4. Humbly be right. If you come up with a solution that is a resounding success, keep your mouth shut. Let people draw their own conclusions. If you go out of your way to celebrate your individual success, rather than put the focus on the team effort, people will look for ways to discount your contribution, identify your weaknesses and let it be known what an arrogant and pompous individual you are. That also means that you do not want to go fishing for compliments. Let your results speak for themselves and let that be the end of it.
5. Offer concrete evidence. When making suggestions about what to do or a decision to make, be prepared to offer your opinion, supported by concrete evidence and data. Realize that someone may present evidence that runs counter to your idea, but being prepared with supportive information will go a long way to bolstering your credibility.
6. Be collaborative in your efforts. Even if you think you know what you should do, take the time to explore others’ experience and points of view. First, they may know something that you don’t know. Second, being inclusive goes a long way toward acknowledging value for the contributions others may make. Third, it signals that you are a team player. Lastly, it indicates that others’ ideas and experience matter to you.
7. Explain “why.” Sometimes soliciting ideas creates the false expectation that you will incorporate their suggestions or ideas into the final solution or decision. If you make a decision that doesn’t include their ideas, it may leave them thinking, “Well, I won’t share my ideas the next time around because they weren’t valued.” You want to make sure that they don’t draw such a conclusion. Take the time to explain why you made the decision that you did. Identify the goal, the criteria for your decision and the supporting evidence. If you take the time to do so, it will help them understand how and why you made the decision that you did and increase their buy-in.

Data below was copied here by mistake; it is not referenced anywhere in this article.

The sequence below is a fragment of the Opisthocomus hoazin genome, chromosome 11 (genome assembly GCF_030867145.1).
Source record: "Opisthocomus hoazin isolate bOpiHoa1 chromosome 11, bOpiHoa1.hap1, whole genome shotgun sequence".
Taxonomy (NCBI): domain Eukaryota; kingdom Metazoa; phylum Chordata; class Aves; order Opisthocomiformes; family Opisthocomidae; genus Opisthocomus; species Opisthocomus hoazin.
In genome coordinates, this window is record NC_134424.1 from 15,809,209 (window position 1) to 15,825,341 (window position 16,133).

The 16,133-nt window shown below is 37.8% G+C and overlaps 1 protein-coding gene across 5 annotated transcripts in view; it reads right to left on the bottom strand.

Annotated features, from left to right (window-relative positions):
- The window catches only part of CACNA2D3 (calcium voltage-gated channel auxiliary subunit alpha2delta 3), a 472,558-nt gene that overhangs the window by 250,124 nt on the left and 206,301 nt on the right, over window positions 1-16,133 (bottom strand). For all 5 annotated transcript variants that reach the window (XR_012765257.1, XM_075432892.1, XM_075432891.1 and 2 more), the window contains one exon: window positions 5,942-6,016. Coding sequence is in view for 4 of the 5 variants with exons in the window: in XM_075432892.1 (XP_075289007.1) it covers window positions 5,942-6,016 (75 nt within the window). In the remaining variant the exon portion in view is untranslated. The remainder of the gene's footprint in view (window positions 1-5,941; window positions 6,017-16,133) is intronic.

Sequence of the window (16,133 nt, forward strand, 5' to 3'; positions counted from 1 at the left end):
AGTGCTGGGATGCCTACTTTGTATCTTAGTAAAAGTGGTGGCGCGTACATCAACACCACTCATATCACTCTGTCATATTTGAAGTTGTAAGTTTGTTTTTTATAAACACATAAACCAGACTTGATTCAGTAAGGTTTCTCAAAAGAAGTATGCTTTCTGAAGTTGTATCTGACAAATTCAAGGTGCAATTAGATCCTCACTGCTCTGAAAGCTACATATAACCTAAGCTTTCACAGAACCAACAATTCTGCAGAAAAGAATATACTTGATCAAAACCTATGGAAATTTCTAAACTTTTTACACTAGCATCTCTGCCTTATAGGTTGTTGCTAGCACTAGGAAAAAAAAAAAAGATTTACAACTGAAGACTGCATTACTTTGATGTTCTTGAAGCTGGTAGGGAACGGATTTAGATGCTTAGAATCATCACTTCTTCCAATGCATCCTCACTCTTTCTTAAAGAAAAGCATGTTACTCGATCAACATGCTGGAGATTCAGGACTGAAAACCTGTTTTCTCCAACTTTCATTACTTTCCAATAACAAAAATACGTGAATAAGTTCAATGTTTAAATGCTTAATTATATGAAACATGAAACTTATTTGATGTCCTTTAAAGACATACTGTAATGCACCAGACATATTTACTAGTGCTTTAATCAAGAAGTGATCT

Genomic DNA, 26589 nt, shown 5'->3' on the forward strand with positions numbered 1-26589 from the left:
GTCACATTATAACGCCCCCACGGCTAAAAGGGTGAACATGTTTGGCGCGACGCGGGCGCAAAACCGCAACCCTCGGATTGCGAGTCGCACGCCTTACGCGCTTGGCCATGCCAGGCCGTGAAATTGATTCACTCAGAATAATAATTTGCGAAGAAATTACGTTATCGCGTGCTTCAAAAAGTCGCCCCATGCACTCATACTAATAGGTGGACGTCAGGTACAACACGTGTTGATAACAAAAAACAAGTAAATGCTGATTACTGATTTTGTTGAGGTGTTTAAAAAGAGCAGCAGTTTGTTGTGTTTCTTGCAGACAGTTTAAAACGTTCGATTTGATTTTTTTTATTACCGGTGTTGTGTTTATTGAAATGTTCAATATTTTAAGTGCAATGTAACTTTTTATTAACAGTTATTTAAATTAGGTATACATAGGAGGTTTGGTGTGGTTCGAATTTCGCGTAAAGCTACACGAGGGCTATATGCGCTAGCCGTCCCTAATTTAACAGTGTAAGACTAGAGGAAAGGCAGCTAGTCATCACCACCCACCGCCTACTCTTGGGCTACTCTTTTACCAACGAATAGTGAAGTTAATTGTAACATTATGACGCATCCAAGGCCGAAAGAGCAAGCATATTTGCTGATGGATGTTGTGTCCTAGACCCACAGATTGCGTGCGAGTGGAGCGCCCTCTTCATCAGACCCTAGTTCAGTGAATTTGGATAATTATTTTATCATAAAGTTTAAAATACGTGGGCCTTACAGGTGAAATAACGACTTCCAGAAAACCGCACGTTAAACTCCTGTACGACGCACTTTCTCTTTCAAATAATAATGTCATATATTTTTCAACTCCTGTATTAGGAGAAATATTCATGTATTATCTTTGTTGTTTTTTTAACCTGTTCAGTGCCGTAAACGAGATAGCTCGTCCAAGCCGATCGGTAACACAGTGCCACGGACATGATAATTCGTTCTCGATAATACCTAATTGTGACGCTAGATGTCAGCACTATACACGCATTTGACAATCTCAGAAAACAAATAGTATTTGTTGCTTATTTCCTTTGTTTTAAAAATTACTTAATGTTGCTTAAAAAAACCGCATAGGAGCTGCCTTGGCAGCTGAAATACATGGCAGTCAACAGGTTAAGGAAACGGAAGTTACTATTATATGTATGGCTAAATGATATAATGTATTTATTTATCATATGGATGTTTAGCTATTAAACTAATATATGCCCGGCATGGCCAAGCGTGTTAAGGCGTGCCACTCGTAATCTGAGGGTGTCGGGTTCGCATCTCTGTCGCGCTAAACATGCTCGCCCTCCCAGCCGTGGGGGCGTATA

8. Recognize the contributions of others. No one works in a vacuum. You rely on the members of your team and others to support you and perhaps to execute your plans. If you are successful, there are other people who enabled that success. Be sure to recognize everyone who contributed to the results. Don’t take the credit for your success. By drawing attention to others, it will build loyalty among your associates and ardent supporters for your expertise and leadership.